In the developing world, about 10 percent of medications are actually inferior counterfeits of the real thing. Unfortunately, these same regions often lack the equipment needed for detecting those fakes. An inexpensive new system, however, could remedy that problem.

Developed by a team at the University of California-Riverside, the setup requires users to start by placing a liquid pharmaceutical sample on a glass slide, where the liquid is drawn into a series of parallel microfluidic channels. One end of that slide is then placed in liquid nitrogen, creating a temperature gradient along the length of the slide.

A simple USB camera shoots video of the procedure. It records the manner in which the sample freezes, separates into different components, or otherwise reacts to the temperature-change over time (and based on distance from the nitrogen). Bitmap stills are then created from that video. Those stills are known as "chronoprints."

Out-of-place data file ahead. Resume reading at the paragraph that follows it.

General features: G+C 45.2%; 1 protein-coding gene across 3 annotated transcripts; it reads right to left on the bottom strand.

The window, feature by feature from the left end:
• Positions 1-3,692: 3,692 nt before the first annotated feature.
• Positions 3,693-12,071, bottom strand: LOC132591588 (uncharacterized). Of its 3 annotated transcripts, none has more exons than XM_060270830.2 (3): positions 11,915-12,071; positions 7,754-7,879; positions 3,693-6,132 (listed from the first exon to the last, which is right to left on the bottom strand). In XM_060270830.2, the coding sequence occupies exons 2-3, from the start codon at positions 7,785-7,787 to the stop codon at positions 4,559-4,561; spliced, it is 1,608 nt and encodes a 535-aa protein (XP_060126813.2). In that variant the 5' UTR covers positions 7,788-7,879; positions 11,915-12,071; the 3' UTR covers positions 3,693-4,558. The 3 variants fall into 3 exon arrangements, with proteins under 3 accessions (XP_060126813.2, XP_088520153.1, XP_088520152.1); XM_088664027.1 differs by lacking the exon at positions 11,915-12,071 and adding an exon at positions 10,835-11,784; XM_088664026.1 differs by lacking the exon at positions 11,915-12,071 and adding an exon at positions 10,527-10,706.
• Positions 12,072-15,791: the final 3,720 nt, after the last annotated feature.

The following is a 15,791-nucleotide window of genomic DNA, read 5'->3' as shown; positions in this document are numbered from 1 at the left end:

Utilizing freely-available software created by the researchers, a user can then compare the chronoprints of a sample to those of the genuine medication that the sample is claimed to be. If it's a counterfeit, it will have reacted differently to the change in temperature, so its chronoprints won't match those of the real thing. The program will alert the user to that fact.

The technology could also be used on solid medications dissolved in water, or even on food. In fact, in lab tests, it was successfully used to differentiate between authentic and adulterated olive oil.

"By basically converting a chemical sample to an image, we can take advantage of all the different image analysis algorithms that computer scientists have developed," says lead scientist Asst. Prof. William Grover. "And as those algorithms get better, our ability to chemically identify a sample should get better, too."

A paper on the research was recently published in the journal ACS Central Science.

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